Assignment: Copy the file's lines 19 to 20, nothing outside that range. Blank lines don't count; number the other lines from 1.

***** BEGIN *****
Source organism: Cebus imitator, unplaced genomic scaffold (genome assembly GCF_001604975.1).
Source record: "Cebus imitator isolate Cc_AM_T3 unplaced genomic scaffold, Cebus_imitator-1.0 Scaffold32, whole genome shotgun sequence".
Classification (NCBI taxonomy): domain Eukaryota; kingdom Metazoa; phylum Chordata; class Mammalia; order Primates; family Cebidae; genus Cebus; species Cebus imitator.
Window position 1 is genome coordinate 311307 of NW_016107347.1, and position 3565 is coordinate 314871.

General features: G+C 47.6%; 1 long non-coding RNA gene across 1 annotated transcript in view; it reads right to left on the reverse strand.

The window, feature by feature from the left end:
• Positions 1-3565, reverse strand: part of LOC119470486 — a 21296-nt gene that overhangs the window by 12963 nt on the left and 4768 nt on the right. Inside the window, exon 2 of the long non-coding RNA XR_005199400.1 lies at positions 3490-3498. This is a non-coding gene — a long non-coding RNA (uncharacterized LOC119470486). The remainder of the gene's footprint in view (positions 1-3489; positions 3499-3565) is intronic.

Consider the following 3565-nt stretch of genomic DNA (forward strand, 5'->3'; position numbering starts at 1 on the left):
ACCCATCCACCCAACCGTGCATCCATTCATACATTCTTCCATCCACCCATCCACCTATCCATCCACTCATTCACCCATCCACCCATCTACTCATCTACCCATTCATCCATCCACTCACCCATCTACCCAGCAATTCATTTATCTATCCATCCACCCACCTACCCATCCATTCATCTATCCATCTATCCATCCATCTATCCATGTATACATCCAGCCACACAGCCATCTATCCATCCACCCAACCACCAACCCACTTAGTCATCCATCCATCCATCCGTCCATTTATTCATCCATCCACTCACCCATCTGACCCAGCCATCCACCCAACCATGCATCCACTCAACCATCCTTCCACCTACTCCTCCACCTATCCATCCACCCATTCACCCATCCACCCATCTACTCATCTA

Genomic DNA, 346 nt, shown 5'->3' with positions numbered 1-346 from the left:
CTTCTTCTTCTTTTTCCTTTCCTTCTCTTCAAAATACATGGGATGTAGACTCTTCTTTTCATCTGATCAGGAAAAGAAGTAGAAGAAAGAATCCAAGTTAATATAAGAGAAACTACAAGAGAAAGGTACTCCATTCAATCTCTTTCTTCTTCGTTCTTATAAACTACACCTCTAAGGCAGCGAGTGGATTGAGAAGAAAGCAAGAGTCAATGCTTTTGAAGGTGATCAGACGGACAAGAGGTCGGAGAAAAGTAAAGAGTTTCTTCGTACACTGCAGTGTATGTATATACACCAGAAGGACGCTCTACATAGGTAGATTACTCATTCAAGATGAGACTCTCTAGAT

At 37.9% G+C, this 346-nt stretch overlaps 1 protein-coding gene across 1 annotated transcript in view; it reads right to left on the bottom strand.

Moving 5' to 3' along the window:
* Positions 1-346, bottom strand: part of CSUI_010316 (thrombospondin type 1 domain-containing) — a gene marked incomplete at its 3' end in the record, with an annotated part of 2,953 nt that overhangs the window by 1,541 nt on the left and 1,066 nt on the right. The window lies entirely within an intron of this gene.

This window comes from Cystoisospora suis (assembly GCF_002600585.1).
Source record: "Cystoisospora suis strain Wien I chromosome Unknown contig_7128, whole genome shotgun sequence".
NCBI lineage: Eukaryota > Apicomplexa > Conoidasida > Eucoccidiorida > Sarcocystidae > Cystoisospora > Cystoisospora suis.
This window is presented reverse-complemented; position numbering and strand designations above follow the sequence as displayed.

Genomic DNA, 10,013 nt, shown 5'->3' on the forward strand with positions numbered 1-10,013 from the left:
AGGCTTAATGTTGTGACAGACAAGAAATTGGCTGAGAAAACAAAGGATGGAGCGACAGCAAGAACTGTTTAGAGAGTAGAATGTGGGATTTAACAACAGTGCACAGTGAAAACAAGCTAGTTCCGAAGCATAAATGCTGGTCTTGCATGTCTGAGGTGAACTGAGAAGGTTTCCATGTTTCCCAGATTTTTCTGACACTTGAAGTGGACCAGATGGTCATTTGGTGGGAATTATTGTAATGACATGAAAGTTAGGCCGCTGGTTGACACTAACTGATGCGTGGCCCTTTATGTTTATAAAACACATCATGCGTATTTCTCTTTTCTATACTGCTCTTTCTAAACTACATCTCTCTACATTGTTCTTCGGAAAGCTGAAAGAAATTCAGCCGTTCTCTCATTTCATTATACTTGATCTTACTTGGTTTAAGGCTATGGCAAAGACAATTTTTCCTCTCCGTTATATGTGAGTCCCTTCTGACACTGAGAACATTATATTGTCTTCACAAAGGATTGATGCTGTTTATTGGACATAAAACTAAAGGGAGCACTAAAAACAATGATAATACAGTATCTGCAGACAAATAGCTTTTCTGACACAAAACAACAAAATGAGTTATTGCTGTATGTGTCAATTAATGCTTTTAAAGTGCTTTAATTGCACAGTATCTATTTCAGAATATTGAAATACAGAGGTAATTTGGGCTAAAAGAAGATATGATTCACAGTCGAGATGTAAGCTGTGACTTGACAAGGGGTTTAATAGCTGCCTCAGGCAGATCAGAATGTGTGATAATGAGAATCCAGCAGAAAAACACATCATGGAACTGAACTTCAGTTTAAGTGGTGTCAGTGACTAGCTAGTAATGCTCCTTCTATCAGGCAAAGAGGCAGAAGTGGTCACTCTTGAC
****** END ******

Genomic DNA, 10,013 nt, shown 5'->3' on the forward strand with positions numbered 1-10,013 from the left:
AGGCTTAATGTTGTGACAGACAAGAAATTGGCTGAGAAAACAAAGGATGGAGCGACAGCAAGAACTGTTTAGAGAGTAGAATGTGGGATTTAACAACAGTGCACAGTGAAAACAAGCTAGTTCCGAAGCATAAATGCTGGTCTTGCATGTCTGAGGTGAACTGAGAAGGTTTCCATGTTTCCCAGATTTTTCTGACACTTGAAGTGGACCAGATGGTCATTTGGTGGGAATTATTGTAATGACATGAAAGTTAGGCCGCTGGTTGACACTAACTGATGCGTGGCCCTTTATGTTTATAAAACACATCATGCGTATTTCTCTTTTCTATACTGCTCTTTCTAAACTACATCTCTCTACATTGTTCTTCGGAAAGCTGAAAGAAATTCAGCCGTTCTCTCATTTCATTATACTTGATCTTACTTGGTTTAAGGCTATGGCAAAGACAATTTTTCCTCTCCGTTATATGTGAGTCCCTTCTGACACTGAGAACATTATATTGTCTTCACAAAGGATTGATGCTGTTTATTGGACATAAAACTAAAGGGAGCACTAAAAACAATGATAATACAGTATCTGCAGACAAATAGCTTTTCTGACACAAAACAACAAAATGAGTTATTGCTGTATGTGTCAATTAATGCTTTTAAAGTGCTTTAATTGCACAGTATCTATTTCAGAATATTGAAATACAGAGGTAATTTGGGCTAAAAGAAGATATGATTCACAGTCGAGATGTAAGCTGTGACTTGACAAGGGGTTTAATAGCTGCCTCAGGCAGATCAGAATGTGTGATAATGAGAATCCAGCAGAAAAACACATCATGGAACTGAACTTCAGTTTAAGTGGTGTCAGTGACTAGCTAGTAATGCTCCTTCTATCAGGCAAAGAGGCAGAAGTGGTCACTCTTGAC